Clinical studies using ticlopidine
Ticlopidine has a half-life of ∼12 h, requiring it to be given at a dose of 250 mg twice daily to achieve steady state levels. It should ideally be administered for at least three days before elective stenting, although a loading dose of 500 mg twice daily for 48 h may be used in urgent situations. After ticlopidine is stopped, the antiplatelet effect gradually dissipates over one to two weeks. Ticlopidine reduces the risk of myocardial infarction and death in patients with unstable angina (8). In acute coronary syndromes, ticlopidine reduces the risk of nonfatal or fatal infarction at six months by 41%. It also decreases the risk of stroke as compared with the use of aspirin (9).
Unfortunately, ticlopidine has uncommon (0.5% to 3.0%) but very serious adverse effects, including neutropenia (1% to 2.5%), thrombocytopenia, thrombotic thrombocytopenic purpura (10), rash and hepatic cholestasis. In general, these are reversible with discontinuation of the drug. In addition, there are rare cases of aplastic anemia, bone marrow suppression, pancytopenia and agranulocytosis (11). These hematologic side effects almost always occur within several months after the initiation of therapy, and consequently, complete blood counts should be performed every two weeks during the first three months of therapy with this agent (12). However, it is unlikely that this routine surveillance would be useful in detecting thrombotic thrombocytopenic purpura, as the platelet counts can be normal just two weeks before the onset of this disease (10). The drug also commonly produces nausea, vomiting and diarrhea, which can be ameliorated if taken with meals. An elevation in cholesterol and a decrease in plasma fibrinogen are frequent after long-term administration.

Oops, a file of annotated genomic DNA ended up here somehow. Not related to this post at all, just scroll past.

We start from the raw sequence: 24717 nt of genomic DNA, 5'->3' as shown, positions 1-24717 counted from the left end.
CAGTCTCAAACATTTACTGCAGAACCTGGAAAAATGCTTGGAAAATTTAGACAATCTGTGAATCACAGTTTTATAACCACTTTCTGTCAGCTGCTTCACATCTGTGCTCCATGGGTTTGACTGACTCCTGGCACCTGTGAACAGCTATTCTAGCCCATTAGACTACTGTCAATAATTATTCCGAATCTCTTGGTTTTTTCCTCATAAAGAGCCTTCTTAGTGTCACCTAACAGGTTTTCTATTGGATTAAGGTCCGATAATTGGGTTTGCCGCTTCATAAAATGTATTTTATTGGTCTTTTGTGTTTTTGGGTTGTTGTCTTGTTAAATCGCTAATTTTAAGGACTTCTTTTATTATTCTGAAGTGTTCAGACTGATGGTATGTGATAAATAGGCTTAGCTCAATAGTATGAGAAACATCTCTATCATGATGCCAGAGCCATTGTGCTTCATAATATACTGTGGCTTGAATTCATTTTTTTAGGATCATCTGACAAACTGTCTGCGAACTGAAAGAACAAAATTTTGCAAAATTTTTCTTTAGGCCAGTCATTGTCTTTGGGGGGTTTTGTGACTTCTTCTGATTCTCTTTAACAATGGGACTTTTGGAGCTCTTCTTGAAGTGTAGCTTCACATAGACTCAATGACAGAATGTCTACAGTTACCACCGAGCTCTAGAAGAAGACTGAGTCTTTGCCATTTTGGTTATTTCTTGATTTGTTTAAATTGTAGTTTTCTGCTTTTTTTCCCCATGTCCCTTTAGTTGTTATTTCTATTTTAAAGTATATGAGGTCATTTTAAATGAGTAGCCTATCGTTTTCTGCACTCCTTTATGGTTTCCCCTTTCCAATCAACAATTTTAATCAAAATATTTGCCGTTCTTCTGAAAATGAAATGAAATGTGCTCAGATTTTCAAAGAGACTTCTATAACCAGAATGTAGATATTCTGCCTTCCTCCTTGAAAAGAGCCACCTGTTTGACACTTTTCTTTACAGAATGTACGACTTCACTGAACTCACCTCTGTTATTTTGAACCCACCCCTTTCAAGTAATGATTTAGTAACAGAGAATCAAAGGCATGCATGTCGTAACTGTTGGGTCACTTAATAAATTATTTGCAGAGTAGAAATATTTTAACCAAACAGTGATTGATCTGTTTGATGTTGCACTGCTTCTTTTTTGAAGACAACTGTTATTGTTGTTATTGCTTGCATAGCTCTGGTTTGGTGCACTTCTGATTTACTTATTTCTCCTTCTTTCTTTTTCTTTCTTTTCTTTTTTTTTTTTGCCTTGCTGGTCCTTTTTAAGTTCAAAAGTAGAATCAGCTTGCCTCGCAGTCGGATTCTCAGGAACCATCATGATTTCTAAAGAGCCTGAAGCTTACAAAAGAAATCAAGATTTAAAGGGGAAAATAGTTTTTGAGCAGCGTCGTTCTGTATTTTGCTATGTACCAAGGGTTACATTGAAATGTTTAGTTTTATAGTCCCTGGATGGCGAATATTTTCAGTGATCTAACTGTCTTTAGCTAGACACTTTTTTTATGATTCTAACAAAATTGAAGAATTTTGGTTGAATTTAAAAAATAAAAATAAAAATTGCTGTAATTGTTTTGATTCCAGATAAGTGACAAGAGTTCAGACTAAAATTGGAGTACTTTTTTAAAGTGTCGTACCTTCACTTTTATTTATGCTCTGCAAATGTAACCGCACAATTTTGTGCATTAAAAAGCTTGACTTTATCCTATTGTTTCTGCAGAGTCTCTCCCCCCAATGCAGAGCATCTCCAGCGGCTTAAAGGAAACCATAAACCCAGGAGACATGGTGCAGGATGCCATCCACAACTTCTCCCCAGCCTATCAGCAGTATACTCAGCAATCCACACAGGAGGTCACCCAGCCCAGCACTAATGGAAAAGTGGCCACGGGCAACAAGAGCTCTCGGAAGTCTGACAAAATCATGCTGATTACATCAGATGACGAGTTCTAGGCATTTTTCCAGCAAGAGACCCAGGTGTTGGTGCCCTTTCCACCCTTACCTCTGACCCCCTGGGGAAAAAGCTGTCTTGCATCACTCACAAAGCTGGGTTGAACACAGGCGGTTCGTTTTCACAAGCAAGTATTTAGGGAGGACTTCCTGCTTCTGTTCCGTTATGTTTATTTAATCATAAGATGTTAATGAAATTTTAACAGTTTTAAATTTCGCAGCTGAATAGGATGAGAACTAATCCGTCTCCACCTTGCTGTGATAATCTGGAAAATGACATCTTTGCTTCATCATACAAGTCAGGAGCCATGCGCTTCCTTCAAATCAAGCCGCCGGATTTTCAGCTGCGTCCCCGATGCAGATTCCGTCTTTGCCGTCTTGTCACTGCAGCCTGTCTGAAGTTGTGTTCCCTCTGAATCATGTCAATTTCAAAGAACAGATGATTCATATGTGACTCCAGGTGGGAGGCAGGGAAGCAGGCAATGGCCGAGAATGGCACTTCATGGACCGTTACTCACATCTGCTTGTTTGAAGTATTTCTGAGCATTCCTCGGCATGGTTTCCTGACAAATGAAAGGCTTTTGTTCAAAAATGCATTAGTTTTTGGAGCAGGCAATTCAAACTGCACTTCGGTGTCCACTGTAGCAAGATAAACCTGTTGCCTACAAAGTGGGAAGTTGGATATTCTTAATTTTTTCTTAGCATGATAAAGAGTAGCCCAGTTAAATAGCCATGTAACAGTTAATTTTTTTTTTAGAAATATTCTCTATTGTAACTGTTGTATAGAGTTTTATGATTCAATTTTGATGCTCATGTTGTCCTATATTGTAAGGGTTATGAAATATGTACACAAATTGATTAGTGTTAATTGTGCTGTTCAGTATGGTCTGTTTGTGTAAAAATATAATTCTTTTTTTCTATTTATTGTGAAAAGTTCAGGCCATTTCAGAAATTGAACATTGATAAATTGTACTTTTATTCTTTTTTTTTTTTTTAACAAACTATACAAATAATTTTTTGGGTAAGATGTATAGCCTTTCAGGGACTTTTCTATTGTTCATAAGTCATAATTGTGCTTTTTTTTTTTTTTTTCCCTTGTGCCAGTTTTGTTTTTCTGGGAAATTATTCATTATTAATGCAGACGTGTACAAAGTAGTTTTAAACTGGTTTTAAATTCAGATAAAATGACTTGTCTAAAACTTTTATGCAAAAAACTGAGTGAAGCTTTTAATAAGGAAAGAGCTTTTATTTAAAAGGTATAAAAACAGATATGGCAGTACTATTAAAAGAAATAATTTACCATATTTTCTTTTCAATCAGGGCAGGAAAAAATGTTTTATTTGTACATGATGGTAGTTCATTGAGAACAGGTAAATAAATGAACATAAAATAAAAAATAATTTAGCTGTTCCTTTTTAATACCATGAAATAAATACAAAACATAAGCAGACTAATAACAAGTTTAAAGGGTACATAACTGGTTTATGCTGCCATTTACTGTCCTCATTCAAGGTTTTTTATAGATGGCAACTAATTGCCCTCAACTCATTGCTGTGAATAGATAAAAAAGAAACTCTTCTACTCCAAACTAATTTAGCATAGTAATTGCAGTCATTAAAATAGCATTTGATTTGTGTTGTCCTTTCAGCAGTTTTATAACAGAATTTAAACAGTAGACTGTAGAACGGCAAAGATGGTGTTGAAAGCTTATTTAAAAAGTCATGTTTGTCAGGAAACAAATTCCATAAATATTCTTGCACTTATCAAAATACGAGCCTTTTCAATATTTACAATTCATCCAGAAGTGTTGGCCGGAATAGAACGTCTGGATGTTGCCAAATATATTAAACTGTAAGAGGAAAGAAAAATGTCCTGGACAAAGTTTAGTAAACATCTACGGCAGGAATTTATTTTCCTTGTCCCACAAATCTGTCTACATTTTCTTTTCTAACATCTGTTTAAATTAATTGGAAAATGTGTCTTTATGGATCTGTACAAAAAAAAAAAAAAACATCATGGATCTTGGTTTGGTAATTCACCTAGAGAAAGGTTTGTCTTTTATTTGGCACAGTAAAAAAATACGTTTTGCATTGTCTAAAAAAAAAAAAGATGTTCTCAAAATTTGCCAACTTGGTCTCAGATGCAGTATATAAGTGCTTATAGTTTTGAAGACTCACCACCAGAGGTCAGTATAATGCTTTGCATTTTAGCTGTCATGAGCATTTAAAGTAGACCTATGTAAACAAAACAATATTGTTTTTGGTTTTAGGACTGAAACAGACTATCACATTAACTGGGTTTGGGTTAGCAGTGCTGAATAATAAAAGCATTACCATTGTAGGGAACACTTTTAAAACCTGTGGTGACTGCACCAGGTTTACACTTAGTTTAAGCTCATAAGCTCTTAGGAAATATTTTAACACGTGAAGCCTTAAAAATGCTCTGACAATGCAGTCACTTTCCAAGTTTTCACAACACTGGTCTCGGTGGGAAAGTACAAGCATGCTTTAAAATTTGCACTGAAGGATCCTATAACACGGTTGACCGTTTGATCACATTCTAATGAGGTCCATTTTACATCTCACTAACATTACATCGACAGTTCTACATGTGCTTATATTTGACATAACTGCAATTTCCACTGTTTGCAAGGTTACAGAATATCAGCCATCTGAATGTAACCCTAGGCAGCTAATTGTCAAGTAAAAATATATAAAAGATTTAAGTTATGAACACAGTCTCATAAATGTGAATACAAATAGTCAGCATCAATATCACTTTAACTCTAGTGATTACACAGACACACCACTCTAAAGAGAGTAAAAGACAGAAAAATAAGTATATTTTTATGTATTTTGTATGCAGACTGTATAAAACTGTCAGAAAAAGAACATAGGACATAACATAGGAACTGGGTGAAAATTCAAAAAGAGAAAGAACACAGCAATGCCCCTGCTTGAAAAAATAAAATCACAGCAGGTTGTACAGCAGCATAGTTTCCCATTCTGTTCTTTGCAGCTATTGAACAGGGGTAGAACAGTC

In a randomized trial in which balloon percutaneous transluminal coronary angioplasty was performed, ticlopidine reduced the incidence of ischemic complications more than an aspirin plus dipyridamole combination (2% vs. 5%) (13). In the Intracoronary Stenting And Thrombotic Regimen (ISAR) trial, which compared aspirin plus ticlopidine versus aspirin plus coumadin after stenting, less fever, bleeding and acute ischemic complications were noted at 30 days in the ticlopidine group (6). Among high risk patients, ticlopidine decreased stent thrombosis (0% vs. 11.5%) and major adverse clinical events (MACE) at 30 days (2.0% vs. 12.6%). In the randomized, multicenter Stent Anticoagulation Regimen Study (STARS) (7), ticlopidine plus aspirin was associated with significantly fewer cases of subacute stent thrombosis and MACE than aspirin alone or aspirin plus warfarin. Although therapy with ticlopidine plus aspirin continued for four weeks, patients with coronary stents have often been treated with ticlopidine for shorter durations. The length of therapy was empirically altered from four weeks to three weeks, and frequently to two weeks by many physicians in response to its toxicity and the need for serial blood testing. The duration of the ticlopidine drug regimen was already being altered in Europe at the time the randomized trials were being presented (4,5), and the drug was essentially replaced in practice by the time STARS (7)was published.
Clinical studies using clopidrogel